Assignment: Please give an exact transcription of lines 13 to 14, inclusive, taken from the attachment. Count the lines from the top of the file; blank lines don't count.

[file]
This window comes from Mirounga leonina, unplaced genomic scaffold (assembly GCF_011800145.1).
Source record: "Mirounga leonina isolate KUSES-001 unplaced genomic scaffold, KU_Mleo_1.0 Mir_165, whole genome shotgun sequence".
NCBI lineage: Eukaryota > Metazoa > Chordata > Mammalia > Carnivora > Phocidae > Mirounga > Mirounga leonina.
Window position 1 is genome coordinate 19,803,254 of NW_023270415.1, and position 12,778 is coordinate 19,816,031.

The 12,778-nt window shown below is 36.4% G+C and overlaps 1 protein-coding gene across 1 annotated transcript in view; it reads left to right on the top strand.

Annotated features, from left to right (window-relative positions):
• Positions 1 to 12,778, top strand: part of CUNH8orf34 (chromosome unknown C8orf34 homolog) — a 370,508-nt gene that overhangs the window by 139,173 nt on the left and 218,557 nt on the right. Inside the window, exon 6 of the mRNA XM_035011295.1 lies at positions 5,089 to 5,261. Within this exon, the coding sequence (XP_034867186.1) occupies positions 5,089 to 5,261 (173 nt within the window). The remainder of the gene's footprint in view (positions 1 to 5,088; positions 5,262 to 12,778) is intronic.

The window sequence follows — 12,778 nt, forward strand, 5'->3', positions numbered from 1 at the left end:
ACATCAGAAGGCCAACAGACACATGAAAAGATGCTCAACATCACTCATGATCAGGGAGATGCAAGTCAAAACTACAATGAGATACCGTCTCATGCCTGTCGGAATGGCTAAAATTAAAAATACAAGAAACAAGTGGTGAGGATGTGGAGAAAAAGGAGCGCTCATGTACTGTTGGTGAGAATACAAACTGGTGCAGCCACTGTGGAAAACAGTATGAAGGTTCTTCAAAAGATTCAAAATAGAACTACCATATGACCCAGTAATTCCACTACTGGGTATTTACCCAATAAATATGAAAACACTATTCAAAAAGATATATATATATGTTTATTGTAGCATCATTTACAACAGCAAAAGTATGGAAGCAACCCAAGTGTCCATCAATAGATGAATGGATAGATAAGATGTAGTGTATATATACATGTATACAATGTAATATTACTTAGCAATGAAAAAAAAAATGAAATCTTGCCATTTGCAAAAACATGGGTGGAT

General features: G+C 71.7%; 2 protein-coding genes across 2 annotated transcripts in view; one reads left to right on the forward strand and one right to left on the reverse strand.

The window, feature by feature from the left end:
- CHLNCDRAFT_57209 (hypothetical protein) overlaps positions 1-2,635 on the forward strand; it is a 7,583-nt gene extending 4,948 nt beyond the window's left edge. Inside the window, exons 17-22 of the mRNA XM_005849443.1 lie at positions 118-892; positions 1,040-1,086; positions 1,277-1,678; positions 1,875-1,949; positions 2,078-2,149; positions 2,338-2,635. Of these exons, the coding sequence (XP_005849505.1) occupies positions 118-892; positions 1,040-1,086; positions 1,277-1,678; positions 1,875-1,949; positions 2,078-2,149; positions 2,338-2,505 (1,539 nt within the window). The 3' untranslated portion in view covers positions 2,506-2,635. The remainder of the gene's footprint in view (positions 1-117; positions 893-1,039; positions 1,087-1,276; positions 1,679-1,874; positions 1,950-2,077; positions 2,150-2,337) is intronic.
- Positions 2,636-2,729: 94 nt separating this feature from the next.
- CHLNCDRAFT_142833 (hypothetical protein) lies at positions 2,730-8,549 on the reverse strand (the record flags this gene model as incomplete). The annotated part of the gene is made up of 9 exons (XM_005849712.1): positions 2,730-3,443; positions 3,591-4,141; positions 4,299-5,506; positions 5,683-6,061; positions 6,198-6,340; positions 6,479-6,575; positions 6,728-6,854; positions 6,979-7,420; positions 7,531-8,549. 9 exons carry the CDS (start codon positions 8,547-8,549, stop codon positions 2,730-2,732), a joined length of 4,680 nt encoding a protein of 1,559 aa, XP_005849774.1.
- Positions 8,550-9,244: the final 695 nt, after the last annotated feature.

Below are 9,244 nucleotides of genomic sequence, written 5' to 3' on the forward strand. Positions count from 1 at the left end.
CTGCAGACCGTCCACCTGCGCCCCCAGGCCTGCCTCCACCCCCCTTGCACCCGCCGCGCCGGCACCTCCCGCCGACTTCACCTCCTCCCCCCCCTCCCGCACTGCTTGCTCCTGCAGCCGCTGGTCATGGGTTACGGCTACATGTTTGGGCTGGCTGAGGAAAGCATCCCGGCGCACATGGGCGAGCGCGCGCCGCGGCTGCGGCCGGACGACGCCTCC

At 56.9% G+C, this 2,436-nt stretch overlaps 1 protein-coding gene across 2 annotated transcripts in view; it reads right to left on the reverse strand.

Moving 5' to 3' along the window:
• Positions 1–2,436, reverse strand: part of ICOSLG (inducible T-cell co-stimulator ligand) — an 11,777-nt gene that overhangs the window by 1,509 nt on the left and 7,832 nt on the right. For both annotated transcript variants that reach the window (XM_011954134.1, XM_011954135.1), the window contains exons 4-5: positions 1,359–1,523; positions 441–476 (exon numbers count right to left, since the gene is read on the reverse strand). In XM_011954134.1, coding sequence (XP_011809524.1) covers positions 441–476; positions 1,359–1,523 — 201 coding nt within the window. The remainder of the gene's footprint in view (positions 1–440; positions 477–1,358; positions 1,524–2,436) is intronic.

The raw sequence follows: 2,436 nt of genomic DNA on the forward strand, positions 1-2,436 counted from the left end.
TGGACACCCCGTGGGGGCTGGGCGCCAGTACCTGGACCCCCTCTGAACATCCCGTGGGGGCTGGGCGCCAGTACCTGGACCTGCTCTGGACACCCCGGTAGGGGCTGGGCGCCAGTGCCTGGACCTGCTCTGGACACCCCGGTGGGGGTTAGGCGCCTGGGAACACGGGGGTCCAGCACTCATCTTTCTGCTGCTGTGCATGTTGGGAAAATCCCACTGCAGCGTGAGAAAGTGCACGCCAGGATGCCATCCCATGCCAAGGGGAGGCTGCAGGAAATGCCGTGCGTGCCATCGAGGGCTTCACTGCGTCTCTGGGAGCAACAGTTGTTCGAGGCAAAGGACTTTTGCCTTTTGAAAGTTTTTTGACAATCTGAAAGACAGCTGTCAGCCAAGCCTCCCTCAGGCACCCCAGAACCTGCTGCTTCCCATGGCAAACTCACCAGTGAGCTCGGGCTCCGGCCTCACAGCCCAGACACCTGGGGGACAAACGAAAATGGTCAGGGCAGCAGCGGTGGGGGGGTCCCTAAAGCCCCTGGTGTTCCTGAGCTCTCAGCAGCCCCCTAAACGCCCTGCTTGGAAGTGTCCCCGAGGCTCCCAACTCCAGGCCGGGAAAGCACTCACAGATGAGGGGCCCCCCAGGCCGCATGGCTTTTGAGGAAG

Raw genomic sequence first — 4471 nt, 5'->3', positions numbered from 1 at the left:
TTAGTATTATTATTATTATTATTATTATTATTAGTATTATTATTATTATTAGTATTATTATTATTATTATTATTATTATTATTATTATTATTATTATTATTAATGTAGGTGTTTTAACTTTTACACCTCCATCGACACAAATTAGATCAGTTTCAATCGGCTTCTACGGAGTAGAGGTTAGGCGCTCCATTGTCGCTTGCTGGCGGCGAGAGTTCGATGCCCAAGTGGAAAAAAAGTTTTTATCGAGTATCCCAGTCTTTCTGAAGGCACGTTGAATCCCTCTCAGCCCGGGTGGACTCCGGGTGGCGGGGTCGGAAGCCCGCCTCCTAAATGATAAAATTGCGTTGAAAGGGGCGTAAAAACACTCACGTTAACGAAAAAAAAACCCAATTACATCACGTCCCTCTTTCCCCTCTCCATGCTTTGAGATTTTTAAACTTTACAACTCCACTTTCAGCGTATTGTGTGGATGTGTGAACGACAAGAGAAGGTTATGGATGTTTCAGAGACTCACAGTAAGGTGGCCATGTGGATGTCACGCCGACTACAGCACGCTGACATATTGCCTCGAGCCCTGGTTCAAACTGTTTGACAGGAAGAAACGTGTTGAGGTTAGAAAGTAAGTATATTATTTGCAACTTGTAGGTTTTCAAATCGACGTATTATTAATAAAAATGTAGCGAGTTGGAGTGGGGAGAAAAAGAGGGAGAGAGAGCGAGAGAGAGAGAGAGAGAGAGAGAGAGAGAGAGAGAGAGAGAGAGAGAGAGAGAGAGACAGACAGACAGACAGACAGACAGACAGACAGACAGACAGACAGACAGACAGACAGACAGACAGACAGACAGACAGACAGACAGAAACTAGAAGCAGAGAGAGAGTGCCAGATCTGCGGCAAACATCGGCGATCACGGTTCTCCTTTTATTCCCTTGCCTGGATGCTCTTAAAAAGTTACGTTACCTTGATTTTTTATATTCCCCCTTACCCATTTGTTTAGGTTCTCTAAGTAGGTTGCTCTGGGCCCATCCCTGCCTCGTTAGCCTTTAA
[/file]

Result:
- Positions 2,636-2,729: 94 nt separating this feature from the next.
- CHLNCDRAFT_142833 (hypothetical protein) lies at positions 2,730-8,549 on the reverse strand (the record flags this gene model as incomplete). The annotated part of the gene is made up of 9 exons (XM_005849712.1): positions 2,730-3,443; positions 3,591-4,141; positions 4,299-5,506; positions 5,683-6,061; positions 6,198-6,340; positions 6,479-6,575; positions 6,728-6,854; positions 6,979-7,420; positions 7,531-8,549. 9 exons carry the CDS (start codon positions 8,547-8,549, stop codon positions 2,730-2,732), a joined length of 4,680 nt encoding a protein of 1,559 aa, XP_005849774.1.